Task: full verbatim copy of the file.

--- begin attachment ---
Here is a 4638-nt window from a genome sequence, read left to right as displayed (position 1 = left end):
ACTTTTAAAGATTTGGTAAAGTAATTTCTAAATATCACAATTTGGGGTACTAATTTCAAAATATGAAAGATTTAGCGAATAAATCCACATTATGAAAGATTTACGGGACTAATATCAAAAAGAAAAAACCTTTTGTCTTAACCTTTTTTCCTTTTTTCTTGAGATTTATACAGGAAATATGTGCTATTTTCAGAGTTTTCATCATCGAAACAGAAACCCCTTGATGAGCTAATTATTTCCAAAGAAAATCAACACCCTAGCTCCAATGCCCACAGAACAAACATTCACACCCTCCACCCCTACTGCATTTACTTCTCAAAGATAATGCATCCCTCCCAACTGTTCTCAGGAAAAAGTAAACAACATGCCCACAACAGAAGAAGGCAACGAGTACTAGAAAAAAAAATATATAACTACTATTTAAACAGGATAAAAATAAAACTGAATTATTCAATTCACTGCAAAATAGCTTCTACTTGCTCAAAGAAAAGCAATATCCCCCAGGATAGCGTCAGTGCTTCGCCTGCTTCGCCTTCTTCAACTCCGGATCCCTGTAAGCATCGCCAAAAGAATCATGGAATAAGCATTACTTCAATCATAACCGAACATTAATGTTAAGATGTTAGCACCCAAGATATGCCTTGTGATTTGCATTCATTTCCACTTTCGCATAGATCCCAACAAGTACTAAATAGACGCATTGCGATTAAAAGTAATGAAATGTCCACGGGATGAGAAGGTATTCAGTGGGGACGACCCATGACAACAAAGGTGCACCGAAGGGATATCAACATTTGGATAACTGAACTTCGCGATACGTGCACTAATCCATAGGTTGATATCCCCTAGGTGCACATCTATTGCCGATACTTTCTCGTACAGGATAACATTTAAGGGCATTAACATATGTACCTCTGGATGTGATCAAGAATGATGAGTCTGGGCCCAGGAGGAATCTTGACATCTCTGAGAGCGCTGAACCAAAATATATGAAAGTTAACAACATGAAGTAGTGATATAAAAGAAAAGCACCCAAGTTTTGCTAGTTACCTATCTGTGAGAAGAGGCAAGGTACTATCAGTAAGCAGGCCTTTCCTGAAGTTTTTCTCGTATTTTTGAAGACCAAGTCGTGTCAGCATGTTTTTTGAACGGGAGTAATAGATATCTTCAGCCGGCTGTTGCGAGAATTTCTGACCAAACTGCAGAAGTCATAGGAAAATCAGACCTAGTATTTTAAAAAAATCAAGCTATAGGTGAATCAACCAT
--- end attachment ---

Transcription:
Here is a 4638-nt window from a genome sequence, read left to right as displayed (position 1 = left end):
ACTTTTAAAGATTTGGTAAAGTAATTTCTAAATATCACAATTTGGGGTACTAATTTCAAAATATGAAAGATTTAGCGAATAAATCCACATTATGAAAGATTTACGGGACTAATATCAAAAAGAAAAAACCTTTTGTCTTAACCTTTTTTCCTTTTTTCTTGAGATTTATACAGGAAATATGTGCTATTTTCAGAGTTTTCATCATCGAAACAGAAACCCCTTGATGAGCTAATTATTTCCAAAGAAAATCAACACCCTAGCTCCAATGCCCACAGAACAAACATTCACACCCTCCACCCCTACTGCATTTACTTCTCAAAGATAATGCATCCCTCCCAACTGTTCTCAGGAAAAAGTAAACAACATGCCCACAACAGAAGAAGGCAACGAGTACTAGAAAAAAAAATATATAACTACTATTTAAACAGGATAAAAATAAAACTGAATTATTCAATTCACTGCAAAATAGCTTCTACTTGCTCAAAGAAAAGCAATATCCCCCAGGATAGCGTCAGTGCTTCGCCTGCTTCGCCTTCTTCAACTCCGGATCCCTGTAAGCATCGCCAAAAGAATCATGGAATAAGCATTACTTCAATCATAACCGAACATTAATGTTAAGATGTTAGCACCCAAGATATGCCTTGTGATTTGCATTCATTTCCACTTTCGCATAGATCCCAACAAGTACTAAATAGACGCATTGCGATTAAAAGTAATGAAATGTCCACGGGATGAGAAGGTATTCAGTGGGGACGACCCATGACAACAAAGGTGCACCGAAGGGATATCAACATTTGGATAACTGAACTTCGCGATACGTGCACTAATCCATAGGTTGATATCCCCTAGGTGCACATCTATTGCCGATACTTTCTCGTACAGGATAACATTTAAGGGCATTAACATATGTACCTCTGGATGTGATCAAGAATGATGAGTCTGGGCCCAGGAGGAATCTTGACATCTCTGAGAGCGCTGAACCAAAATATATGAAAGTTAACAACATGAAGTAGTGATATAAAAGAAAAGCACCCAAGTTTTGCTAGTTACCTATCTGTGAGAAGAGGCAAGGTACTATCAGTAAGCAGGCCTTTCCTGAAGTTTTTCTCGTATTTTTGAAGACCAAGTCGTGTCAGCATGTTTTTTGAACGGGAGTAATAGATATCTTCAGCCGGCTGTTGCGAGAATTTCTGACCAAACTGCAGAAGTCATAGGAAAATCAGACCTAGTATTTTAAAAAAATCAAGCTATAGGTGAATCAACCAT